This generally applies to either gathering data for residential and commercial sites. All data that’s gathered can be shared in a variety of export formats.

Prepare Now For The Retirement Years

No one relishes the thought of this, but as we get older and well into our retirement years, we might need to start thinking about ways to adjust our home to be more convenient to use in the future. Maybe you’re thinking what do we mean by this? As we all know, advancing age is very often accompanied by various health issues, limited mobility being one of them. For some, with retirement, might come to a more limited income. What are some of the things that can be done ahead of time to prepare for these possibilities?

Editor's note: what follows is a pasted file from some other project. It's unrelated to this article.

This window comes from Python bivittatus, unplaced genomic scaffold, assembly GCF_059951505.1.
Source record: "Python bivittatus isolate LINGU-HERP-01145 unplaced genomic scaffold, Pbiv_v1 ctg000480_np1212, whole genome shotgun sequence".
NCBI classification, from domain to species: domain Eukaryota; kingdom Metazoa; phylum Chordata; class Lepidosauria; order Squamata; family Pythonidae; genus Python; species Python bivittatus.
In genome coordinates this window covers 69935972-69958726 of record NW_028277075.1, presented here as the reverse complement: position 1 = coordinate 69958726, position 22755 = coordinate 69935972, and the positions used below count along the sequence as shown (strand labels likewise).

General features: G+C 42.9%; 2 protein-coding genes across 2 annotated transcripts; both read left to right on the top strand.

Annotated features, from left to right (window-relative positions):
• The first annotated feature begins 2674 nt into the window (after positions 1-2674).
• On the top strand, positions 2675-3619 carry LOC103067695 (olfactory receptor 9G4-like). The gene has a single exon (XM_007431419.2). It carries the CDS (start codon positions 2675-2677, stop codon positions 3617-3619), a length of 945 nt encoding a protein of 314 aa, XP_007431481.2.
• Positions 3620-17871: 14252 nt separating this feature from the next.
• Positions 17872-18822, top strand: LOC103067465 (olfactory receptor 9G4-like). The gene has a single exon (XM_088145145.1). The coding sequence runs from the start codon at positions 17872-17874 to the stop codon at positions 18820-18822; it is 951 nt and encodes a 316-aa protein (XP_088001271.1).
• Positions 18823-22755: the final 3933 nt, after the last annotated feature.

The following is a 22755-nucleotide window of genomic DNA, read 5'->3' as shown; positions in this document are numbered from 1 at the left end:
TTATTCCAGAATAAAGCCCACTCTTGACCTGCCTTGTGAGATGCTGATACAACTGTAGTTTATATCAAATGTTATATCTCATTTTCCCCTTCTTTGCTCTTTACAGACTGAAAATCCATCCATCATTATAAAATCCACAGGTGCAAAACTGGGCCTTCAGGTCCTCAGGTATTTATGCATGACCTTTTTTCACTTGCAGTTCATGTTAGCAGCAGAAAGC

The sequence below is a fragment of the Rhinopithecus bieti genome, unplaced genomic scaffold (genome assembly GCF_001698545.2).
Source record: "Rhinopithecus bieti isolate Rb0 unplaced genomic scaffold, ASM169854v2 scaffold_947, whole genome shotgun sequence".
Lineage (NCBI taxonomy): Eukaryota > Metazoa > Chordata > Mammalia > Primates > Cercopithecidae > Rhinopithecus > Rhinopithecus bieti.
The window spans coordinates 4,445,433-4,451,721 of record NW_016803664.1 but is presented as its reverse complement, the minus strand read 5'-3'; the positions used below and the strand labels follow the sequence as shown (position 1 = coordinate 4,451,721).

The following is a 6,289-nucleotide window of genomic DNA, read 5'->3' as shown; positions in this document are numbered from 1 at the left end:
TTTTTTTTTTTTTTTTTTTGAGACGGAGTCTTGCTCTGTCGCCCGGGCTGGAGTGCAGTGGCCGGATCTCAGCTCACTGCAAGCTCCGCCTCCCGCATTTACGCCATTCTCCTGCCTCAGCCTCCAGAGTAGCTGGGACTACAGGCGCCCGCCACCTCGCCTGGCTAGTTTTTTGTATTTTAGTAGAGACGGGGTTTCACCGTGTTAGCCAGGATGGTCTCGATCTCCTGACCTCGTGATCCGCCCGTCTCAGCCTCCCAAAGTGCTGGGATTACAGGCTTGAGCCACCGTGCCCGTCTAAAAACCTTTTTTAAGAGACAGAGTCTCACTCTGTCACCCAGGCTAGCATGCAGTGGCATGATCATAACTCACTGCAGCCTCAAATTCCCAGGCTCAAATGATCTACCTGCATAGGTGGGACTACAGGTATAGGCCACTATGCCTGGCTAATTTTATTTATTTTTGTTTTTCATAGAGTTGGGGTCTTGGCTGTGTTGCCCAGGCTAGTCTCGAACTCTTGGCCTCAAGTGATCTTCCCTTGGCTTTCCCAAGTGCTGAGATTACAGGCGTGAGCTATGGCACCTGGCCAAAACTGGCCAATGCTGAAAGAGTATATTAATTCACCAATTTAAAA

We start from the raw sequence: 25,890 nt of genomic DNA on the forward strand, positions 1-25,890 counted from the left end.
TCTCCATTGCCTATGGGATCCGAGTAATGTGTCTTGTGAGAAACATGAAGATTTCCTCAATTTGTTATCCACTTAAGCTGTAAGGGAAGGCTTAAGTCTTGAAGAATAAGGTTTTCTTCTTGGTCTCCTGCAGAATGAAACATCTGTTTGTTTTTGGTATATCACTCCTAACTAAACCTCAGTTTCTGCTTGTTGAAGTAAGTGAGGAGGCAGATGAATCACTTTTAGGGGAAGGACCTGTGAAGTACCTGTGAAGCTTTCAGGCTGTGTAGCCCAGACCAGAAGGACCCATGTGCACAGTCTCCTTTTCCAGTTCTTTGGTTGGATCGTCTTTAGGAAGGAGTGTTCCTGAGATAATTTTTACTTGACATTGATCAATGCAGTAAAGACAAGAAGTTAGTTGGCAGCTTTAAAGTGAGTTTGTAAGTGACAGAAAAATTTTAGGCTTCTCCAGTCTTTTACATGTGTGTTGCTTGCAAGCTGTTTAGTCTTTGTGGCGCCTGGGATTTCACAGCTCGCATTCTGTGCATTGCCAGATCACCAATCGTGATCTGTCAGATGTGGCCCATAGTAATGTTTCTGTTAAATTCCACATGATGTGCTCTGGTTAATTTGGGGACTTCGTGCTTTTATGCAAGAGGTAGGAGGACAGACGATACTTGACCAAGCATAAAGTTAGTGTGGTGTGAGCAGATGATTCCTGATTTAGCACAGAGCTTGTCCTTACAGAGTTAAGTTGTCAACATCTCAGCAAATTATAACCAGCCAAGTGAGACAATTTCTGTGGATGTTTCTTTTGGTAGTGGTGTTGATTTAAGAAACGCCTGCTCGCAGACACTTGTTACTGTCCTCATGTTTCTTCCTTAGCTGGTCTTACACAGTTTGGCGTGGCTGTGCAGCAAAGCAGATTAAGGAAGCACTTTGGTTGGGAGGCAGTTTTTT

If you have been thinking about doing some home improvements, you might also want to think about incorporating features that would be easy to use for anyone who has limited mobility. What types of features could be included?

Are you considering re-doing the flooring in the near future? Perhaps you could consider installing slip resistant flooring or low-density carpet.

There are other additions you could make that would make life easier such as installing easy to clean surfaces, intercoms or video phones, even a central vacuum system could prove very convenient. You also may want to consider installing better lighting in areas like closets. If you are planning to redo the closet, think about adding adjustable shelving and hanging rods, also make adjustments so that the closet door is easy to open.

These are some of the simpler things to do that in the long term could help someone who is getting older to be able to stay in their much-loved home for longer. There are many more things that can be done and these will be discussed in future articles.

If you have any questions, please contact us.